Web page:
Jason Wuliger resigned as Lake County Commissioner Jan. 7 due to his recent discovery regarding a possible legal conflict of interest caused by his past personal business involvement.
Wuliger, a Republican from Kirtland, was elected to the position in the Nov. 3, 2020, general election after defeating Democrat Jim Dugan. His official term began less than a week prior to his resignation.
In his resignation statement emailed to the Cleveland Jewish News, Wuliger explained that investments he made in his prior primary occupation with investment firm Nachson Ventures posed the possibility that he could break several Ohio ethics laws if he were to “vote on, authorize, deliberate or discuss” any county spending with them. He said in order to avoid breaking those laws as well as to not cost taxpayers’ money that may be incurred should he stay in the role in a legally sound manner, he deemed it best to step down.
“My family and I are devastated,” Wuliger said. “We all worked very hard, had tremendous supporters and volunteers, and there is a lot of good I hoped I could do as commissioner. However, my fidelity to the law is unflinching. I felt that it was urgent that I act now, before there was even the possibility of my participating in a vote or any other action occurring that could find me on the wrong side of any of these laws.”
In managing Nachson Ventures, his firm invested in a large number of companies, some publicly traded and some private, Wuliger said in his statement.
“While I generally own a very small amount of any particular company, I recently learned that my ownership stakes make relevant several Ohio ethics laws,” he said.
As commissioner, Wuliger is required to authorize county dollar spending.
“Lake County government is a large operation with many complex components, each of which does business with a wide variety of companies,” Wuliger said. “... Were I to vote on, authorize, deliberate or discuss any county spending related to a company that I, a family member or a ‘business associate’ was involved with, several Ohio ethics laws could be implicated.”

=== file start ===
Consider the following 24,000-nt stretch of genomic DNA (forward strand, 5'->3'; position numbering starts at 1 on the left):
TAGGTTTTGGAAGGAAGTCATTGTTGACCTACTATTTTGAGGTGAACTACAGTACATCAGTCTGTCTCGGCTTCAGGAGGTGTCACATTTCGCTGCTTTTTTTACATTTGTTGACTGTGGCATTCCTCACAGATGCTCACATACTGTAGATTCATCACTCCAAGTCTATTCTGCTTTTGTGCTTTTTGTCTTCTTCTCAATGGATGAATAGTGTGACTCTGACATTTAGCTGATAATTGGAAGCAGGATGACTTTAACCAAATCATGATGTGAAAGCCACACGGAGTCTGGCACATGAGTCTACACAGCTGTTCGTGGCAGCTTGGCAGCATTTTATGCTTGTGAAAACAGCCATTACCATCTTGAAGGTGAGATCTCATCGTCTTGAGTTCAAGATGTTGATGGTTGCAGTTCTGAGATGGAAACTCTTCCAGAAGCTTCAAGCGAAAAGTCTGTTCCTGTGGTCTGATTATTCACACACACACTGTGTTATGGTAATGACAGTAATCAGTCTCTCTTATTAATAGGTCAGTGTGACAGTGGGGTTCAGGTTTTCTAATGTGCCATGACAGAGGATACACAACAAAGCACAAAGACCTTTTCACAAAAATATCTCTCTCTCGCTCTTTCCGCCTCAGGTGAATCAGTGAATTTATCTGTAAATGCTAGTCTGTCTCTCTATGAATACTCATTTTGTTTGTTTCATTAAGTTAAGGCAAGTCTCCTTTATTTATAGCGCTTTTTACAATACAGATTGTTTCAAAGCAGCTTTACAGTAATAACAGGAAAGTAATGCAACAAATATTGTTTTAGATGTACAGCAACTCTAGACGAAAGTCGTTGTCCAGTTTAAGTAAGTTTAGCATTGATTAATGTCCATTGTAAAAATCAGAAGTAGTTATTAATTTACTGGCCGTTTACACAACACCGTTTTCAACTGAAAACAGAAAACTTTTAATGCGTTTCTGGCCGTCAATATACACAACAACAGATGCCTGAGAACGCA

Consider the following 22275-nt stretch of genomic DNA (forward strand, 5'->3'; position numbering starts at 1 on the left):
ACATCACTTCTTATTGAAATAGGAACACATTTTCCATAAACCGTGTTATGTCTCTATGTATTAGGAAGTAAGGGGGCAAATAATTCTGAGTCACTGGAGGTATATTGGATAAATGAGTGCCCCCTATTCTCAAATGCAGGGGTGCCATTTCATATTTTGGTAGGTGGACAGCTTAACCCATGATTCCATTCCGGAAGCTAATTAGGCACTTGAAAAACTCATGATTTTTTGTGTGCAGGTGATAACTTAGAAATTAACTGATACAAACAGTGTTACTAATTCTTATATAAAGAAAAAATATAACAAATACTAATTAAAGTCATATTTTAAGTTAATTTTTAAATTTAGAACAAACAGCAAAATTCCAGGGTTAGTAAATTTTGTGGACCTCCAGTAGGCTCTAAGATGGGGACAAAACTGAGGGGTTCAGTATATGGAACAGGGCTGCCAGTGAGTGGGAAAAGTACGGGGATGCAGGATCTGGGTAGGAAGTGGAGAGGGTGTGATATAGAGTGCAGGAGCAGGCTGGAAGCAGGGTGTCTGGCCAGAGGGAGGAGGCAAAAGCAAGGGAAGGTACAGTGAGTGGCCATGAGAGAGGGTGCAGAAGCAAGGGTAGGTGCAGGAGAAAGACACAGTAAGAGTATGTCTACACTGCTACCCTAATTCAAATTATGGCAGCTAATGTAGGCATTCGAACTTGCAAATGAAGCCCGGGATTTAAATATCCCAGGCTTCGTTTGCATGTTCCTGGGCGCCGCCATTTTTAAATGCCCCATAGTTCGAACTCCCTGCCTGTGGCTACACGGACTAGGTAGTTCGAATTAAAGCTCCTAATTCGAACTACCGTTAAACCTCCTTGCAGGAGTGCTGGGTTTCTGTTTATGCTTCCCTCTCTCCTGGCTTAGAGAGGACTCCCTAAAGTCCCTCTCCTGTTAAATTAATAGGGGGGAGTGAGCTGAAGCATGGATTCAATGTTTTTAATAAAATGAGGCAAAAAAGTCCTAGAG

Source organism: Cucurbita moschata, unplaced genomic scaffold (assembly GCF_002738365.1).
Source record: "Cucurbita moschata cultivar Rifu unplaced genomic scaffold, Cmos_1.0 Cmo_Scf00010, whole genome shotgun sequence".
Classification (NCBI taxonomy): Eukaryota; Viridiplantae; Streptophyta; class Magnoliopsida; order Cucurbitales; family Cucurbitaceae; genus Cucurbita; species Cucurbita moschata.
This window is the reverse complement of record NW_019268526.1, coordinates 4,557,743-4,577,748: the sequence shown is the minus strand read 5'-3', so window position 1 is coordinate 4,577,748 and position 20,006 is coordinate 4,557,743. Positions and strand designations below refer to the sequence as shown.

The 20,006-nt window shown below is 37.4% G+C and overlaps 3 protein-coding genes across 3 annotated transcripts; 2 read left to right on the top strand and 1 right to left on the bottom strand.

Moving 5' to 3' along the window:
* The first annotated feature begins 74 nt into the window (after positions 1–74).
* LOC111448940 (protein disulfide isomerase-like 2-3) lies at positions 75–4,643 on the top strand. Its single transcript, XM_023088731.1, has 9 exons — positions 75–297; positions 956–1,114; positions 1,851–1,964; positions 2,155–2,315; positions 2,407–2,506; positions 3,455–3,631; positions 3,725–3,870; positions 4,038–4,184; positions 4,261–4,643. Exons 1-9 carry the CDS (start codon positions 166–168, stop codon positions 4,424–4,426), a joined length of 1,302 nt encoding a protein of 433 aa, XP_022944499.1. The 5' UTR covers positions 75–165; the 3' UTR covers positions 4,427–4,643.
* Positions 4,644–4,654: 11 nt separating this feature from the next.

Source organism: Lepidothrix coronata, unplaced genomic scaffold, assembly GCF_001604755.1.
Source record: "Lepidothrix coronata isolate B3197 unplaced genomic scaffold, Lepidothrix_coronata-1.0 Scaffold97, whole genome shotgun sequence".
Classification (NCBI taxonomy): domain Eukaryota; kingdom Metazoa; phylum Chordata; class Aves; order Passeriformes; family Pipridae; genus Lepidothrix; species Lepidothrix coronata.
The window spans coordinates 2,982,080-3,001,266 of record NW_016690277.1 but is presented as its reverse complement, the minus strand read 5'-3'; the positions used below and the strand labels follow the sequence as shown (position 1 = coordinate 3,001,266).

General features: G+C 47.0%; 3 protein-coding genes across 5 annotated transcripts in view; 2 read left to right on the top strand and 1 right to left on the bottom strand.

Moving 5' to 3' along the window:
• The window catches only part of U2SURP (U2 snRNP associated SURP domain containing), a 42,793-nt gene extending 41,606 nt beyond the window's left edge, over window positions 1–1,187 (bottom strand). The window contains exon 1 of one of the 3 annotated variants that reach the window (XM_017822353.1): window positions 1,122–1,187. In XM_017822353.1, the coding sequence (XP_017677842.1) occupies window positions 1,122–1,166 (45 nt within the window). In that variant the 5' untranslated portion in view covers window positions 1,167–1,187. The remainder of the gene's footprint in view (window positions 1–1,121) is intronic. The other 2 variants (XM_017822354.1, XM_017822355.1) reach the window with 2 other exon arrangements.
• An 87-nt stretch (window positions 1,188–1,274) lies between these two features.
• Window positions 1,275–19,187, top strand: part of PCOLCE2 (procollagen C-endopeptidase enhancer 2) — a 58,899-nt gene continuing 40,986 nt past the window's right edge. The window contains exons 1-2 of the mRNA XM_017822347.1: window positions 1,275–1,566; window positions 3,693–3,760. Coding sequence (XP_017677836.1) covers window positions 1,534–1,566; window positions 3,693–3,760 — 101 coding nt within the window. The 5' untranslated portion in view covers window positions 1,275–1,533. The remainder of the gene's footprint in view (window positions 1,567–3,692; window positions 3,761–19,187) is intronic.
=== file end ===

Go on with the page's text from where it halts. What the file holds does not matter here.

Wuliger made the discovery upon transitioning into the position and diving into how the county does business and the chance interaction it could have with certain investments.
“I started to explore the various revised code sections that could be implicated by it,” Wuliger told the CJN Jan. 8. “That’s what got the ball started to make the decision I made.”
Wuliger said it would be imperative for him to know the investments of his family members and business associates in order to follow the laws. Even if he were to recuse himself in an attempt to avoid breaking any laws, it wouldn’t be enough. Punishment for violating these ethics laws could be up to 18 months of jail time per offense.
He reached out to the County Prosecutor’s Office, the Ohio Ethics Commission and numerous private attorneys to try to figure out a resolution that wouldn’t result in his resignation.
“I have considered how to set up a compliance process that would allow me to continue to serve,” Wuliger told the CJN. “My conclusion is that to do so would require enormous efforts on the part of county employees, would cost the taxpayers money, and as I indicated in my resignation letter, would require such a large effort from me personally that it would prevent me from devoting the time and attention to the role of commissioner that the people of Lake County deserve.”
Heartbroken by the sudden discovery, Wuliger decided his only option to stay within the law would be immediately parting as Lake County commissioner.
Now no longer commissioner, Wuliger, a member of B’nai Jeshurun Congregation in Pepper Pike, said he will focus on operating Nachson Ventures and will spend time with his family.
“Although I cannot serve the public in the way that I had intended, it is important for each of us, however we can, to help people improve their lives, communities and country,” Wuliger said. “I will not stop in my efforts to do so.”
Lake County Republican Chair Dale Fellows expressed his sadness in seeing Wuliger step down.
“I love Jason to death and I empathize with his decision he’s had to make,” Fellows told the CJN. “I just wish it would have been a different outcome and that he could have served, but he is such a man of high integrity and high ethics that he just felt that he couldn’t do it. ... I know he’ll continue to be serving the county too, just in different capacities. That’s just who he is.”
Fellows said Lake County Republican Central Committee members have no sooner than five days and no later than 45 days to meet to appoint the new commissioner, as determined by Ohio Revised Code. The appointed commissioner would serve for two years and then be subject to the 2022 Primary and General Elections.
“The way we’ll do is just allow anybody who’s interested to campaign for the position amongst the 140 or so members of our central committee that we have,” Fellows said. “Ultimately, those members will decide as everybody gets one vote. I’m sure there’ll be a number of people that will be seeking the appointment; there’s a lot of great people and great elected officials in Lake County, and others that maybe aren’t elected officials but are great community leaders, who will be interested.”
The meeting date is yet to be determined, and members have to decide the best way to meet due to COVID-19, Fellows said. When it is decided, the meeting will be open to the public.
“You want to make sure you allow everybody the opportunity to speak and everybody the opportunity to have questions answered,” Fellows said. “The public has their opportunity to weigh in and then ultimately vote.”